“That’s all they asked about. What was I talking about in terms of ‘surprise’?” Giuliani told HuffPost Tuesday. “What was I talking about when I was talking about new information?”

    Giuliani was a top campaign adviser in the summer and autumn of 2016 and is now leading the team of lawyers representing Trump in special counsel Robert Mueller’s Russia investigation. His disclosure of the February interview confirms the existence of a Justice Department investigation into leaks from the bureau’s New York field office that may have cost Democrat Hillary Clinton the election.

    The precise nature of the FBI’s interest in Giuliani and the current status of its probe are unclear. FBI Director Chris Wray told lawmakers yesterday that the bureau was “aggressively investigating a number of leaks,” and Justice Department Inspector General Michael Horowitz said his office’s investigative work “remains ongoing.”

    Told of Giuliani’s disclosure of the FBI interview, the inspector general’s office declined to comment; an FBI representative did not respond to a request for comment.

    But bureau officials have long worried about disclosures from the FBI’s New York field office, which Giuliani knew well from his role as former U.S. attorney for the Southern District of New York.

    Giuliani told HuffPost that he spoke with Kallstrom as well as one other former FBI official he would not identify.

    But Giuliani said he told the FBI agents who interviewed him that he had neither inside knowledge of the Clinton probe’s status nor advance warning of Comey’s Oct. 28 announcement. He was merely speculating that FBI agents were so upset by Comey’s earlier decision not to charge the Democratic nominee with any crimes that they would “revolt,” either by leaking damaging information about her or by resigning en masse.

    “Did I get any leaks from the FBI? I said no,” Giuliani said, adding that the “surprise” that he promised in 2016 was a 20-minute national television ad he was urging Trump to buy to deliver a speech “hitting very hard on the Comey decision.”

    Giuliani said that, contrary to what people may have inferred from his public statements, he never received any information from active FBI employees. He said that during the campaign, he was only speaking with former FBI officials, who agreed with him that bureau employees were undoubtedly livid about Comey’s summer decision not to prosecute Clinton.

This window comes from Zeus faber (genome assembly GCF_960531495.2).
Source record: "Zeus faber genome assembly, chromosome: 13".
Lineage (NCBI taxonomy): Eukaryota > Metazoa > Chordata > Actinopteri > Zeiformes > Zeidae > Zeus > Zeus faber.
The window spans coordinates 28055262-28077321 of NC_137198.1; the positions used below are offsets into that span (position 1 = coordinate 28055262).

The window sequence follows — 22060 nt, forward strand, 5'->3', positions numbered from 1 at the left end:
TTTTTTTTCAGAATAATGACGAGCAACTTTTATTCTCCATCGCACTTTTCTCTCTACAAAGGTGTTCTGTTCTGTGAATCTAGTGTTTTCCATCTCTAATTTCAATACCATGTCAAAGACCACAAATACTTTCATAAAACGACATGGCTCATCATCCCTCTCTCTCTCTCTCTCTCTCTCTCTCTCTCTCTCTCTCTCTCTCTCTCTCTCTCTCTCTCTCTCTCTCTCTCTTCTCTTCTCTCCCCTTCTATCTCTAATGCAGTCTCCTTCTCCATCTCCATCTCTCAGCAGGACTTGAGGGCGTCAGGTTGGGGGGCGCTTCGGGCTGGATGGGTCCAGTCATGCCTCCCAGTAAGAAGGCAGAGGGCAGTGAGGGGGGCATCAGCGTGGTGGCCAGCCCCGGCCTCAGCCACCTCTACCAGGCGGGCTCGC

“We speculated from our knowledge of FBI agents,” he said. “The thought was that the agents were going to leak that they were very upset with the Comey decision.”…

    LOL bullshit.

  222. says

    “Breaking: Michael Cohen, Holding His Cards Close to the Vest, Has Hired a New Lawyer”:

    …Cohen, according to two people with knowledge of the situation, has now hired Guy Petrillo to represent him in the ongoing criminal investigation of his business dealings in the Southern District of New York. Petrillo, a New York attorney who works with clients in criminal and civil matters prosecuted by the government, served as the chief of the criminal division in the S.D.N.Y. from 2008 to 2009. According to his Web site, Petrillo handles cases involving money laundering and fraud, along with congressional and special investigations. Neither he nor Cohen immediately responded to requests for comment.

    News of Cohen’s legal shake-up has inevitably fanned speculation about whether he would flip. The conjecture appeared to weigh on Donald Trump, who distanced himself from his former personal attorney when asked by reporters outside the White House last week if he thought Cohen would cooperate with the government. “I always liked Michael,” he told reporters.

    The use of the past tense was not lost on those close to Cohen. These people say that Trump has been foolishly careless with how he has publicly talked about Cohen, who they believe holds all the cards in the situation. “That one line had to be the dumbest thing [Trump’s] ever said,” one person familiar with his thinking told me. And that, indeed, would be quite an accomplishment.

  223. blf says

    KG@396, Thanks! I’ve observed anti-Roma nonsense (fortunately, never violent†) in England, Ireland (technically, Lucht Siúil — Irish Travellers — who possibly not Roma), Scotland, France, and Belgium, and seen indications albeit nothing specific in Austria, Slovakia, Poland, and Hungary. My first(?) brush with blatant prejudice in Europe after university was a No Travellers sign in a London pub (English and Scottish Travellers are Roma), which I admit I didn’t understand until I asked a colleague about it a few days later. (A few years later I did return to that pub — by mistake, I didn’t realise it was the same pub at first — and the sign was no longer there.)

    Whilst using Ye Pffft! of All Knowledge to confirm my quickie synopsis of Lucht Siúil, I noticed there was an important change last year: “In March 2017 they were designated an Irish indigenous ethnic group.”

    On your specific point about Italy, and European anti-Roma attitudes generally:

    The 2016 Pew Research poll found that Italians, in particular, hold strong anti-Roma views, with 82% of Italians expressing negative opinions about Roma. In Greece 67%, in Hungary 64%, in France 61%, in Spain 49%, in Poland 47%, in the UK 45%, in Sweden 42%, in Germany 40%, and in the Netherlands 37% have an unfavourable view of Roma.